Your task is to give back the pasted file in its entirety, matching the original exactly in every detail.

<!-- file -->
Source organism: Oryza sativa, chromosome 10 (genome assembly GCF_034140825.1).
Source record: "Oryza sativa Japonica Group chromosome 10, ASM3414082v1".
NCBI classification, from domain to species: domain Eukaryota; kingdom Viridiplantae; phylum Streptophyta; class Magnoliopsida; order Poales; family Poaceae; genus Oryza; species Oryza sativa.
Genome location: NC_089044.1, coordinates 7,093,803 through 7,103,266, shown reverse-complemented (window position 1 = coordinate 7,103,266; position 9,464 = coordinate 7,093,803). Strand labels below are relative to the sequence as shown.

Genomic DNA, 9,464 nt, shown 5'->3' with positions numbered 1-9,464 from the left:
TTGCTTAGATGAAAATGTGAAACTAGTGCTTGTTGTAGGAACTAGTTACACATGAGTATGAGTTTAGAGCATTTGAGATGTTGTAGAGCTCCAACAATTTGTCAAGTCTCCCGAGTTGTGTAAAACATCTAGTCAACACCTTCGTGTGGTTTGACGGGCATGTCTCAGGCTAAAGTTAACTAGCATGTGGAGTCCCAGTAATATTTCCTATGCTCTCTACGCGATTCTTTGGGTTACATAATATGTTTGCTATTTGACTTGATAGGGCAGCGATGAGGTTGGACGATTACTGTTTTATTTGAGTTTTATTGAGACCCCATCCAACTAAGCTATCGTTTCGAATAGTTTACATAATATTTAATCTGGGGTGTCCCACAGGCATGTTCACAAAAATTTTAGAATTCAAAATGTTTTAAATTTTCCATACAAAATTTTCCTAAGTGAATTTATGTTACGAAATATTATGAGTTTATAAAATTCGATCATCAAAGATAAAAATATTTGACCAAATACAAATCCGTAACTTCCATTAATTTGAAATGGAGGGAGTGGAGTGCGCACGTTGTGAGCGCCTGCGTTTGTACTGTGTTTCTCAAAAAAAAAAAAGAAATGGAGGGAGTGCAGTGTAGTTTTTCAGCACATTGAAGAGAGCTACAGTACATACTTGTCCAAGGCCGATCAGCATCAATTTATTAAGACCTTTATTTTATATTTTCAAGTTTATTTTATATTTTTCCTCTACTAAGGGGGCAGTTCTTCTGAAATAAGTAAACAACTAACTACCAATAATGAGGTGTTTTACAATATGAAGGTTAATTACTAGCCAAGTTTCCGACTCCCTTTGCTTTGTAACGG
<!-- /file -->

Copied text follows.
Source organism: Oryza sativa, chromosome 10 (genome assembly GCF_034140825.1).
Source record: "Oryza sativa Japonica Group chromosome 10, ASM3414082v1".
NCBI classification, from domain to species: domain Eukaryota; kingdom Viridiplantae; phylum Streptophyta; class Magnoliopsida; order Poales; family Poaceae; genus Oryza; species Oryza sativa.
Genome location: NC_089044.1, coordinates 7,093,803 through 7,103,266, shown reverse-complemented (window position 1 = coordinate 7,103,266; position 9,464 = coordinate 7,093,803). Strand labels below are relative to the sequence as shown.

Genomic DNA, 9,464 nt, shown 5'->3' with positions numbered 1-9,464 from the left:
TTGCTTAGATGAAAATGTGAAACTAGTGCTTGTTGTAGGAACTAGTTACACATGAGTATGAGTTTAGAGCATTTGAGATGTTGTAGAGCTCCAACAATTTGTCAAGTCTCCCGAGTTGTGTAAAACATCTAGTCAACACCTTCGTGTGGTTTGACGGGCATGTCTCAGGCTAAAGTTAACTAGCATGTGGAGTCCCAGTAATATTTCCTATGCTCTCTACGCGATTCTTTGGGTTACATAATATGTTTGCTATTTGACTTGATAGGGCAGCGATGAGGTTGGACGATTACTGTTTTATTTGAGTTTTATTGAGACCCCATCCAACTAAGCTATCGTTTCGAATAGTTTACATAATATTTAATCTGGGGTGTCCCACAGGCATGTTCACAAAAATTTTAGAATTCAAAATGTTTTAAATTTTCCATACAAAATTTTCCTAAGTGAATTTATGTTACGAAATATTATGAGTTTATAAAATTCGATCATCAAAGATAAAAATATTTGACCAAATACAAATCCGTAACTTCCATTAATTTGAAATGGAGGGAGTGGAGTGCGCACGTTGTGAGCGCCTGCGTTTGTACTGTGTTTCTCAAAAAAAAAAAAGAAATGGAGGGAGTGCAGTGTAGTTTTTCAGCACATTGAAGAGAGCTACAGTACATACTTGTCCAAGGCCGATCAGCATCAATTTATTAAGACCTTTATTTTATATTTTCAAGTTTATTTTATATTTTTCCTCTACTAAGGGGGCAGTTCTTCTGAAATAAGTAAACAACTAACTACCAATAATGAGGTGTTTTACAATATGAAGGTTAATTACTAGCCAAGTTTCCGACTCCCTTTGCTTTGTAACGG